Several words come to my mind when I hear the words “short sale”.
Several aren’t fit for print… others include headache, excruciating, and “I quit”.
A “short sale” is one in which the proceeds will not cover the owner’s loan(s). The lender in other words, isn’t going to get paid the full amount they are owed. They are going to be “shorted” on the loan obligation.
One of the short sales we have listed is in Chandler. Nice little home, but the owners mortgaged it to the hilt, pulling out equity multiple times as home values skyrocketed in the Phoenix real estate market. Some refer to this practice as, “using your home as an ATM machine”.
That’s generally a very bad idea.
Especially when combined with sub-prime adjustable rate loans.
Facing foreclosure, we listed the home — well in advance of the Trustee Sale (often erroneously called a foreclosure sale). After much consultation with the lender, it was determined that they likely would accept a sale that netted them 70 cents on the dollar. The math was done to determine a list price of $162K on a home that comped right at $200K. (Note, some lenders won’t even broach the subject of a short sale until an offer is in hand. Others will pre-negotiate, sort of. Every lender is different.)
Now one would think a home listed 20% under market value would be flooded with people clamoring for a great deal.
After three months, an offer close to what the lender might accept was received (they swiftly nixed an offer for $75K).
Then came the real negotiations, and the interminable waiting game.
The Arizona Short Sale Addendum states, and I quote:
Buyer and Seller acknowledge that it may take weeks or months to obtain creditor(s) approval of a short sale.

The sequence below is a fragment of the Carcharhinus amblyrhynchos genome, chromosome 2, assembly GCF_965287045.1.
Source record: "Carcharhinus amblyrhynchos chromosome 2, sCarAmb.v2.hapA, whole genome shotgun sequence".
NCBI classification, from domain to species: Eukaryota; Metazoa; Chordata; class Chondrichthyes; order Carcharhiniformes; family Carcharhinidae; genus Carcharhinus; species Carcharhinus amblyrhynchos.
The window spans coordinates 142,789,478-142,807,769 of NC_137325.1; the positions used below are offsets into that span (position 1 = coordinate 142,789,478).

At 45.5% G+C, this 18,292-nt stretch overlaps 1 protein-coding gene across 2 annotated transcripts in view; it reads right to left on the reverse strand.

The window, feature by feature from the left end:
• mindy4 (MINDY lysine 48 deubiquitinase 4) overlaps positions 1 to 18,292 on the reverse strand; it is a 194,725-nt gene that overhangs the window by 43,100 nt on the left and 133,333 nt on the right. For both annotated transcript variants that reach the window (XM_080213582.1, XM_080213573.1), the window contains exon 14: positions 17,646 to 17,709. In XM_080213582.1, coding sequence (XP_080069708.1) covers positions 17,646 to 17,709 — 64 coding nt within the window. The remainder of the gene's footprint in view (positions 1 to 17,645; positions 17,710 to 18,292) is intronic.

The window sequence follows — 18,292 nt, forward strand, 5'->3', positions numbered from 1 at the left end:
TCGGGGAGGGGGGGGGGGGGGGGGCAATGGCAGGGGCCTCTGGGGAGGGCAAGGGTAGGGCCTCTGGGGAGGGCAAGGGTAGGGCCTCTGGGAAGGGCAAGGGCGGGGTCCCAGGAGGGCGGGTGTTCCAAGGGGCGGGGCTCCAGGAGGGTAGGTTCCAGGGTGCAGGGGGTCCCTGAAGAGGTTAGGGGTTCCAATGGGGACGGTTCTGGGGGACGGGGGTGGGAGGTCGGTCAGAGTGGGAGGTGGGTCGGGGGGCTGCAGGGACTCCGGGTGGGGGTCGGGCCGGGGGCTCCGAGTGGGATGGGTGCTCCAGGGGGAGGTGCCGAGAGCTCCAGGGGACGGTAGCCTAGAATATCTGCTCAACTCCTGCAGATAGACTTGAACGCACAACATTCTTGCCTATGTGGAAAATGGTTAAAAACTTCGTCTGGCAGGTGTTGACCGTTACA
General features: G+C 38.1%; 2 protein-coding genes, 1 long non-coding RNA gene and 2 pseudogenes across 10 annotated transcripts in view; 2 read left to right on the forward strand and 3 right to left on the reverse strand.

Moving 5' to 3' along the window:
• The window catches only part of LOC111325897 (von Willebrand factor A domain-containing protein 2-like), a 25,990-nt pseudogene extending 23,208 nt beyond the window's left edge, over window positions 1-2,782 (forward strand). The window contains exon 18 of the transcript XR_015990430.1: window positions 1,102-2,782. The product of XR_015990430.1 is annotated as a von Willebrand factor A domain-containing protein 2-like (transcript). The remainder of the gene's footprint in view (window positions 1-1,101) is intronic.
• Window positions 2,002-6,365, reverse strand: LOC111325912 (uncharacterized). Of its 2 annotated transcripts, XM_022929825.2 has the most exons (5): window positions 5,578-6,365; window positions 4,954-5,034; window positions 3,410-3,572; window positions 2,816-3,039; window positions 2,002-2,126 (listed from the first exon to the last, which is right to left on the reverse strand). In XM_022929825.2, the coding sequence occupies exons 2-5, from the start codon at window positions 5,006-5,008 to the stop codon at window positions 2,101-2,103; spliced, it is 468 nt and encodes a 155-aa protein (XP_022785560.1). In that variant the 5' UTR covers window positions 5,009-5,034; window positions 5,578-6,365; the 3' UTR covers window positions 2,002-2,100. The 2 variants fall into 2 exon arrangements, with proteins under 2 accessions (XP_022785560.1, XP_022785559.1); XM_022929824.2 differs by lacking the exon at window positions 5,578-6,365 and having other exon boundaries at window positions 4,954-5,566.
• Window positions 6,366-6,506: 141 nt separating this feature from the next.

This did not deter the buyer’s agent from calling every third day to see if we had lender approval for the sale. They did finally grow weary and realized we were in for a long wait.
As the seller’s agent though, it was my job to “persuade” the lender to accept the sale. Copious quantities of data were supplied to them, and I talked to 13 different people in the loss mitigation department. Finally, after 10 weeks, we got a verbal acceptance.
Getting that acceptance in writing took another four weeks. And when we finally received the lenders written approval, we had two weeks to close.
Back to the phones. Back to absurdly long times on hold (at this writing, my phone log shows I’ve spent 516 minutes on hold with this lender — 8.6 hours).
What a pain in the ass this lender has been (Ocwen, for those interested). The biggest crow bar in the negotiating tool box is the fact that while the lender was doing whatever they do while we wait for loan approval, the Notice of Trustee Sale was recorded. In a nutshell this means the home will likely be foreclosed on and returned to the lender 90 days after filing. This generally motivates lenders because they really don’t want to take back a home and have in languish on their books while they attempt to sell it in this market.
This generally motivates the lender. Many (most?) people working in a lenders Loss Mitigation Department have zero clue about local real estate markets. Here we had their approval for a short sale and just needed a couple more weeks to make it happen.
Getting that extra two weeks was like pulling teeth. Again.
As the deal appeared to be unraveling last week, the lender finally snapped into reality and it looks like we are a go for closing early next week.
At least that’s my story for today, and I’m sticking with it.
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